I went on a trip to Smangus this week. I carefully checked the weather forecast on Sunday night before I left. I was aware that Tropical Storm Lionrock and the low pressure system to the northwest of Taiwan would influence the weather during the week. However, it seemed unlikely that either of them would directly impact Taiwan. By the time I arrived in Smangus on Monday afternoon the potential tracks of the storms had changed. The low pressure system had been upgraded to a tropical storm named Namtheun and was heading for the north of Taiwan.
On Tuesday morning someone told me the police at the Xiuluan checkpoint had called several times suggesting that I leave the village. I asked a few people in the village for their advice and they didn’t seem too worried. At that stage there had only been a little light rain. I decided to stay because I know that Smangus is a safe place. The most dangerous place to be during a typhoon is the roads and rivers. Travelling down the mountain in the middle of a torrential downpour would certainly be more dangerous than staying in the village.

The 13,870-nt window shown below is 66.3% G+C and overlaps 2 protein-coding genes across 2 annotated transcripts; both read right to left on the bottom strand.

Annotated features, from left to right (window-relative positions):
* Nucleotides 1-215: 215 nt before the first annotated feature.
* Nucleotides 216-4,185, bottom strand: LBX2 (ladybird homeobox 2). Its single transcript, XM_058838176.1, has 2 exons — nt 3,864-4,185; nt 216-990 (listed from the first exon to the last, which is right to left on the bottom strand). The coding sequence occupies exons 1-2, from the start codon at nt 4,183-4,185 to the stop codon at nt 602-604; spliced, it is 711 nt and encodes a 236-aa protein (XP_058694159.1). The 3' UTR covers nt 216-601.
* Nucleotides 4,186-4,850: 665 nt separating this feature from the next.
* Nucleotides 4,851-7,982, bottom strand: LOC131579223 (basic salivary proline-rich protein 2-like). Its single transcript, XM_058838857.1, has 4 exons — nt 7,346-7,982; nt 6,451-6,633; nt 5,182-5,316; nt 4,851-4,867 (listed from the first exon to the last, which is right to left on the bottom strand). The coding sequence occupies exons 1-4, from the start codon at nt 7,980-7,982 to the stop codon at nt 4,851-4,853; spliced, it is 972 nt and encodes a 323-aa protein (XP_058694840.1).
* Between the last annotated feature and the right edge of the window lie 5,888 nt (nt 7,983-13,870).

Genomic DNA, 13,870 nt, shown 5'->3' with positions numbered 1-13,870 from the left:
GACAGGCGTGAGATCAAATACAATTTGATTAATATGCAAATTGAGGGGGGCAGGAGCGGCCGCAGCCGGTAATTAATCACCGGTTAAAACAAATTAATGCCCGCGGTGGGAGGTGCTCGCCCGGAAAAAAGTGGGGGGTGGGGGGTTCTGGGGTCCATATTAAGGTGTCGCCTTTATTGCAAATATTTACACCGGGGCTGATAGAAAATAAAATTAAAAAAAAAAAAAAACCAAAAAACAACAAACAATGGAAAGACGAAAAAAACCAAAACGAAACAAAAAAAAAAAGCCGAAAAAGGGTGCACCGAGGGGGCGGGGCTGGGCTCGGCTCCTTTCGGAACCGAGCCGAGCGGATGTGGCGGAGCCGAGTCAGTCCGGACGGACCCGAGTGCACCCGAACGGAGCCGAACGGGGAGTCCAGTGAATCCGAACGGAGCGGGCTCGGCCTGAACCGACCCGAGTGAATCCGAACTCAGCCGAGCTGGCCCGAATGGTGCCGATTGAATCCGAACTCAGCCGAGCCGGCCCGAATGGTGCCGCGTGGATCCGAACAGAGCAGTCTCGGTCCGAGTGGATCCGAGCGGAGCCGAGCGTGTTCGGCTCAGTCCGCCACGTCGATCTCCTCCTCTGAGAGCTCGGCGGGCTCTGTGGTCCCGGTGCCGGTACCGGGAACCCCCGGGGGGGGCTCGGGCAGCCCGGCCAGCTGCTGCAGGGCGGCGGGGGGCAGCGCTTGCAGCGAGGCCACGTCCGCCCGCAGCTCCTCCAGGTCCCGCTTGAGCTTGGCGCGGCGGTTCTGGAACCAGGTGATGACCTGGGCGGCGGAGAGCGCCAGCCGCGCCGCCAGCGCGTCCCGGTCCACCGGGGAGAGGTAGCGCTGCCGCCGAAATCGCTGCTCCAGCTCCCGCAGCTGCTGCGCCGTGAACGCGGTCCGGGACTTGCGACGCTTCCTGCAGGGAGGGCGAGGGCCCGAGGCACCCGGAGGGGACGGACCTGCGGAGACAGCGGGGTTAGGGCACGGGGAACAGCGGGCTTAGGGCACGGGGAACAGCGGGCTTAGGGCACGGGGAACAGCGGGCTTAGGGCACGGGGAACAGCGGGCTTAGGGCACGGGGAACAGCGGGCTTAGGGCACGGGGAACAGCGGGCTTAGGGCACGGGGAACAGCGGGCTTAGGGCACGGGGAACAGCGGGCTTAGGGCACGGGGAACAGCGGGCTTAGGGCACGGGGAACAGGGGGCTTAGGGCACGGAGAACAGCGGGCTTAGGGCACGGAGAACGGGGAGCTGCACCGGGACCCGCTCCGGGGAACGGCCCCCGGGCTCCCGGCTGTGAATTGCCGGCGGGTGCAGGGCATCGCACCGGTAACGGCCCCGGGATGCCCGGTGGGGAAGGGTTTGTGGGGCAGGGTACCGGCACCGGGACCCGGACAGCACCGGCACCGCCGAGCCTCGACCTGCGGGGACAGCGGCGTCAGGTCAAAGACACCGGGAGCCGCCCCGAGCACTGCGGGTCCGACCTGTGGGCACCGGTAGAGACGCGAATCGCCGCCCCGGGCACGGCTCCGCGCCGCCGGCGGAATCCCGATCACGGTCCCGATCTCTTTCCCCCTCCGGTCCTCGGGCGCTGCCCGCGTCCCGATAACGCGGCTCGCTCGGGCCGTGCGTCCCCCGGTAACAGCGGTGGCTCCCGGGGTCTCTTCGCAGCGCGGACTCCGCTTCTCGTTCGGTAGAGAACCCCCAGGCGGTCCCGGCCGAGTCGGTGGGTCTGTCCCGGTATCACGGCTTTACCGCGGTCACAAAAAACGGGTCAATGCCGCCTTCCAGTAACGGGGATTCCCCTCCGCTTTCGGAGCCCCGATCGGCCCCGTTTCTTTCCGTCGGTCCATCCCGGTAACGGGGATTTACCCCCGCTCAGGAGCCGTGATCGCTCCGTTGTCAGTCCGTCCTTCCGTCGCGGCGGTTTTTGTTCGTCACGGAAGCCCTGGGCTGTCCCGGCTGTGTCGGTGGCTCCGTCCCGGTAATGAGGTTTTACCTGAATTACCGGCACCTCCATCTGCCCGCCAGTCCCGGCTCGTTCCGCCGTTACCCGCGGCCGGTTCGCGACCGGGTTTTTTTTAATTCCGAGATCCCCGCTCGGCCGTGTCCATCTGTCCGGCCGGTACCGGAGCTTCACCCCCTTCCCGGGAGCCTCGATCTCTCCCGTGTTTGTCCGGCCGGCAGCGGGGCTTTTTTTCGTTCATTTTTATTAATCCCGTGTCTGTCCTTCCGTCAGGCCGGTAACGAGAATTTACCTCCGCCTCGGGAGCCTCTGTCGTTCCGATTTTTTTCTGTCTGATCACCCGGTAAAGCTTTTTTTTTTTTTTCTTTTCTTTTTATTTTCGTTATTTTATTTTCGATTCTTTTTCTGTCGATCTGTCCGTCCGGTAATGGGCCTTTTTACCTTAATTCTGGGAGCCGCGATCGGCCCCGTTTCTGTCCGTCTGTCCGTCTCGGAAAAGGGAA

Anyway with a possible storm approaching the people of Smangus took the opportunity to harvest the final field of millet for the season. A film crew from PTS (公共電視台) were there to film the harvesting for use in a documentary they are making about Smangus.
I have used some photos of the harvesting to illustrate to this blog post. The group of about twenty people moved slowly through the field. They worked efficiently but never seemed to rush.
Soon all the millet was in bundles like the one pictured above. It was then loaded onto a truck and taken back to the village. It was stored in a shed, although they will put the millet outside to dry when it is sunny.
The impending storms never eventuated. There was some rain while I was staying in the village, but nothing serious. By Wednesday morning there was bright sunshine.